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# lecture8

```Thermodynamics

a system:
Some portion of the universe that you wish to study

the surroundings:
The adjacent part of the universe outside the system
Changes in a system are associated with the transfer of energy
Natural systems tend toward states of minimum energy
Energy States

Unstable:
falling or rolling

Stable:
at rest in lowest energy state

Metastable:
in low-energy perch
Figure 5-1. Stability states. Winter (2001) An
Introduction to Igneous and Metamorphic Petrology.
Prentice Hall.
A review of basic thermodynamics: A refresher
The ball represents
mass exchange
The arrow represents
energy exchange
The First Law of Thermodynamics
• Heat and work are equivalent
• Energy is conserved in any transformation
• The change of energy of a system is independent of the path taken
Energy can be neither created nor detroyed
DE = q - w or dE = dq - dw
dE = dq - P dV
E = internal energy
q = heat
w = work
P = pressure
V = volume
Enthalpy
dE = dq - P dV
H = E + PV
dH = dq
H = enthalpy
The change in the enthalpy of a system (DH) during a reversible
change in state at constant pressure is equal to the heat absorbed
by the system during that change in state.
The enthalpy of formation of compounds and their ions and
molecules in aqueous solution is the heat absorbed or given off by
chemical reactions in which the compounds, ions, and molecules
form from the elements in the standard state (25°C, 1 atm)
Heats of Reaction
DH = S nH (products) - S nH (reactants)
n = molar coefficient of each reactant/product
When DH is positive, the reaction is endothermic (heat flows
from the surroundings to the system);
When DH is negative, the reaction is exothermic (heat flows
from the system to the surroundings
Heats of Reaction
DH = S nH (products) - S nH (reactants)
For example, evaporation: H2O(l)
H2O(g)
DH = H(H2O(g)) - H(H2O(l))
DH = (-57.80) - (-68.32) = 10.52 kcal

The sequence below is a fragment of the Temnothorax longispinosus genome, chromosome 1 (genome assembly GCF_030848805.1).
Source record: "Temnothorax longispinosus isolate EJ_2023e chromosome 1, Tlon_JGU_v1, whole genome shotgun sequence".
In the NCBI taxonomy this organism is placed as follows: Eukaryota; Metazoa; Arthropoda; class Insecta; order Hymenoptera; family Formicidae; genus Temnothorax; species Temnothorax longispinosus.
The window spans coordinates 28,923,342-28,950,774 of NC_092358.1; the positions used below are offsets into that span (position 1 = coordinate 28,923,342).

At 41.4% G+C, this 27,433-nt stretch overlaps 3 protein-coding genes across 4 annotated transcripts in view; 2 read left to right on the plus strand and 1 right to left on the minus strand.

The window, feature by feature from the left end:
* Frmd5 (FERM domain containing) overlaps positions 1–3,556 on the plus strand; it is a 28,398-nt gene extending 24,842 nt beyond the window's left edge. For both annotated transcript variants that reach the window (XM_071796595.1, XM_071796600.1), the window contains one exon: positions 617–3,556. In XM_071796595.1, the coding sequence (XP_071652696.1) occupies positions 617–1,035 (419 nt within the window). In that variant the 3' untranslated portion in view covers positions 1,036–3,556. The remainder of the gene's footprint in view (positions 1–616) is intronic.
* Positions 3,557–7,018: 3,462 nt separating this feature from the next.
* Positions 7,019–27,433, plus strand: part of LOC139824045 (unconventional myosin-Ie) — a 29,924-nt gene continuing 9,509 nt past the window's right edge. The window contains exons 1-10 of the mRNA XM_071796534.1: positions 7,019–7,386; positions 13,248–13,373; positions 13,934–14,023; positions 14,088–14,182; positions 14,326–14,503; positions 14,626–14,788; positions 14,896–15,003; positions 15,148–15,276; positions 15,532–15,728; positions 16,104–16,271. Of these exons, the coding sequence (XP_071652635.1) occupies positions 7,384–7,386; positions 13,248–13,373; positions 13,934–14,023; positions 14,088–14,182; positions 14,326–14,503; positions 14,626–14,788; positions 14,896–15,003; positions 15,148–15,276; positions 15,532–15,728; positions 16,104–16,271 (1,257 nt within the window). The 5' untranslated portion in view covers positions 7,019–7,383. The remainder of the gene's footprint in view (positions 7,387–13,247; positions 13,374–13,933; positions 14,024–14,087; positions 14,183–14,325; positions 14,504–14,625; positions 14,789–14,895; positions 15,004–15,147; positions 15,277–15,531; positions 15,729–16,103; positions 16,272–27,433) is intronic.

The reaction is endothermic (i.e., sweating is a mechanism
for cooling the body)
Heat Capacity
When heat is added to a solid, liquid, or gas, the temperature
of the substance increases:
dq = C dT
dq = dH
dH = C dT, at constant pressure (important in geochemistry)
C = heat capacity
T = temperature
Heat capacities vary with temperature…
The Second Law of Thermodynamics
• It is impossible to construct a machine that is able to convey heat
by a cyclical process from one reservoir at a lower temperature to
another at a higher temperature unless outside work is done
(i.e, air conditioning is never free)
• Heat cannot be entirely extracted from a body and turned into work
(i.e., an engine can never run 100% efficiently) — a certain fraction
of the enthalpy of a system is consumed by an increase in entropy
• Every system left to itself will, on average, change toward a
condition of maximum randomness — entropy of a system
increases spontaneously and energy must be spent to reverse this
tendency
The entropy of the universe always increases
or
“You can’t shovel manure into the rear end of a horse and
expect to get hay out of its mouth”
Entropy
DS = S nS (products) - S nS (reactants)
For example: H2O(l)
H2O(g)
DS = S(H2O(l)) - S(H2O(g))
DS = 45.10 - 16.71 = 28.39 cal/deg
When DS is positive, entropy of the system increases with
the change of state;
When DS is negative, entropy decreases
The fundamental equation of thermodynamics
The ratio of heat gained or lost to temperature will always
be the same, regardless of path, for a reversible reaction
dE = T dS - P dV
When dE = 0, T dS = P dV
dS = dq/T = P dV/T
dS = dq/T — reversible process
dS > dq/T — irreversible process
Look familiar?
dP DS
=
dT DV
```
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